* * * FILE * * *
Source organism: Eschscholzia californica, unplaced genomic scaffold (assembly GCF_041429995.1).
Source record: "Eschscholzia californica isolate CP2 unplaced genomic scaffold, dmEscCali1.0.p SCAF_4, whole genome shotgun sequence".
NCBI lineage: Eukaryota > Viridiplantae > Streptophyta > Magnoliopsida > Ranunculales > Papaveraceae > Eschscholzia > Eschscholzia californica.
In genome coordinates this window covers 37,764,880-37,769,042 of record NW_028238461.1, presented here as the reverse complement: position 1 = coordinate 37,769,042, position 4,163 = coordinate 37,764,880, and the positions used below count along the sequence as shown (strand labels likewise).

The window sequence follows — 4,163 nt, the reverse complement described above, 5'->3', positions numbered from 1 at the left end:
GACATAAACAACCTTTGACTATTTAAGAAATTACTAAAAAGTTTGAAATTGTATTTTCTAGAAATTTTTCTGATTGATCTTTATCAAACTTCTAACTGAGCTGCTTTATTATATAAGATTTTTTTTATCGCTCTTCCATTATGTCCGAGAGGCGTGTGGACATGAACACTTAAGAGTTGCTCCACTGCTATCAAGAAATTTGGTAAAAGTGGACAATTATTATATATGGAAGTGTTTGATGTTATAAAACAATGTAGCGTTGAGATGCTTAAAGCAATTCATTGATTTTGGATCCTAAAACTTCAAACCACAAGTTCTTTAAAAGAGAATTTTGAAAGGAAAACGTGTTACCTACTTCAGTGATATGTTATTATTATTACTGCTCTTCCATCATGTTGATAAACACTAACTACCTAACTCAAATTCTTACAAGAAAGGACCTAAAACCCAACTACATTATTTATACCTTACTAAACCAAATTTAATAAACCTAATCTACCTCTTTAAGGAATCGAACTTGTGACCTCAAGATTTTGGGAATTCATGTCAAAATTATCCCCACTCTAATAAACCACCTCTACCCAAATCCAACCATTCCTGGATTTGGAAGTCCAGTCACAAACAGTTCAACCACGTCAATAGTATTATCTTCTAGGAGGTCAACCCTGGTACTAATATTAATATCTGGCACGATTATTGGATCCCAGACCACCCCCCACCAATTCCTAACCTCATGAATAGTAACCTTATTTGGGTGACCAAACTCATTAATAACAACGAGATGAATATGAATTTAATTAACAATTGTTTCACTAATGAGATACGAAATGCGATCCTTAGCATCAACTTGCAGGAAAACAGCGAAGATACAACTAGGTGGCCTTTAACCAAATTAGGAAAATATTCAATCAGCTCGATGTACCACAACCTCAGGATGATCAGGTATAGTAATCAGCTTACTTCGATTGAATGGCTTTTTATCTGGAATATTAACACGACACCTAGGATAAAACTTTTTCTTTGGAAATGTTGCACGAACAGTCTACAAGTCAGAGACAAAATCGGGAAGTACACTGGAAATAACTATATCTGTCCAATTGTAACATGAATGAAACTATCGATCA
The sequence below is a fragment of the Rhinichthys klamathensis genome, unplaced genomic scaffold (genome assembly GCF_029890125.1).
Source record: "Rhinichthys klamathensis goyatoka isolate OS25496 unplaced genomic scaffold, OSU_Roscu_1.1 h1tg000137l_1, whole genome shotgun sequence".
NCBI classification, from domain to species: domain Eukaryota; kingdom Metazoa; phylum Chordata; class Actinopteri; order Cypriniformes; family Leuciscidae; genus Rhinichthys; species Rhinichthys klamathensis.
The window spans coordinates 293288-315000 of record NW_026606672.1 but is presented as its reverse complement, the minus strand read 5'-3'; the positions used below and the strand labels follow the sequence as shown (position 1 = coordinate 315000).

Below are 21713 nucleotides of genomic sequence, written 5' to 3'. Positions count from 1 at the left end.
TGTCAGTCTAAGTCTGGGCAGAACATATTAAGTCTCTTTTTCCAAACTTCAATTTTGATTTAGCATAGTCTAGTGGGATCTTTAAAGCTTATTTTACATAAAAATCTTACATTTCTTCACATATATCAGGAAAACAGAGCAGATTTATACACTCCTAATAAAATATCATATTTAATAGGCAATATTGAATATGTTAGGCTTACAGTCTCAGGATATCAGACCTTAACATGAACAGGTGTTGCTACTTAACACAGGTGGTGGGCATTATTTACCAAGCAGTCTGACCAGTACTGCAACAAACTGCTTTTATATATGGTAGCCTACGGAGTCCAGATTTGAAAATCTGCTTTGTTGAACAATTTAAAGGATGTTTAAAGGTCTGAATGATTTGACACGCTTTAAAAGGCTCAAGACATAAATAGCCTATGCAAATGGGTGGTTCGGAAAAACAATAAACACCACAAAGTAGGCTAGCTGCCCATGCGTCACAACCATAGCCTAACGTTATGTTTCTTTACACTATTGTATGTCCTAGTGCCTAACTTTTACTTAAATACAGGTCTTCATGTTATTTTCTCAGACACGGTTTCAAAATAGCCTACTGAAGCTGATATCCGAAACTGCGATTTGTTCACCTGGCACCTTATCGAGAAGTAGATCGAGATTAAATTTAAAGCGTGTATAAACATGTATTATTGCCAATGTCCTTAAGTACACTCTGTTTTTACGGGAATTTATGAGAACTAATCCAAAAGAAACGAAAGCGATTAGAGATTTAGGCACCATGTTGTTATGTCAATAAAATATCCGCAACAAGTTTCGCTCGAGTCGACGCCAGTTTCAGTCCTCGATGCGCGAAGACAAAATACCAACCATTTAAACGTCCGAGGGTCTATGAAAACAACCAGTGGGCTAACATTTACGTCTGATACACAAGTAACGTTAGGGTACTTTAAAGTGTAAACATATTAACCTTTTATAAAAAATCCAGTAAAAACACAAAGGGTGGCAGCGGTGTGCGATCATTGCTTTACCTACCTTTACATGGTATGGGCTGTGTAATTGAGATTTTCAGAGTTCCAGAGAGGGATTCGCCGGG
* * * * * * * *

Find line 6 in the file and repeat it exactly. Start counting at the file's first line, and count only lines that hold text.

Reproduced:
GACATAAACAACCTTTGACTATTTAAGAAATTACTAAAAAGTTTGAAATTGTATTTTCTAGAAATTTTTCTGATTGATCTTTATCAAACTTCTAACTGAGCTGCTTTATTATATAAGATTTTTTTTATCGCTCTTCCATTATGTCCGAGAGGCGTGTGGACATGAACACTTAAGAGTTGCTCCACTGCTATCAAGAAATTTGGTAAAAGTGGACAATTATTATATATGGAAGTGTTTGATGTTATAAAACAATGTAGCGTTGAGATGCTTAAAGCAATTCATTGATTTTGGATCCTAAAACTTCAAACCACAAGTTCTTTAAAAGAGAATTTTGAAAGGAAAACGTGTTACCTACTTCAGTGATATGTTATTATTATTACTGCTCTTCCATCATGTTGATAAACACTAACTACCTAACTCAAATTCTTACAAGAAAGGACCTAAAACCCAACTACATTATTTATACCTTACTAAACCAAATTTAATAAACCTAATCTACCTCTTTAAGGAATCGAACTTGTGACCTCAAGATTTTGGGAATTCATGTCAAAATTATCCCCACTCTAATAAACCACCTCTACCCAAATCCAACCATTCCTGGATTTGGAAGTCCAGTCACAAACAGTTCAACCACGTCAATAGTATTATCTTCTAGGAGGTCAACCCTGGTACTAATATTAATATCTGGCACGATTATTGGATCCCAGACCACCCCCCACCAATTCCTAACCTCATGAATAGTAACCTTATTTGGGTGACCAAACTCATTAATAACAACGAGATGAATATGAATTTAATTAACAATTGTTTCACTAATGAGATACGAAATGCGATCCTTAGCATCAACTTGCAGGAAAACAGCGAAGATACAACTAGGTGGCCTTTAACCAAATTAGGAAAATATTCAATCAGCTCGATGTACCACAACCTCAGGATGATCAGGTATAGTAATCAGCTTACTTCGATTGAATGGCTTTTTATCTGGAATATTAACACGACACCTAGGATAAAACTTTTTCTTTGGAAATGTTGCACGAACAGTCTACAAGTCAGAGACAAAATCGGGAAGTACACTGGAAATAACTATATCTGTCCAATTGTAACATGAATGAAACTATCGATCA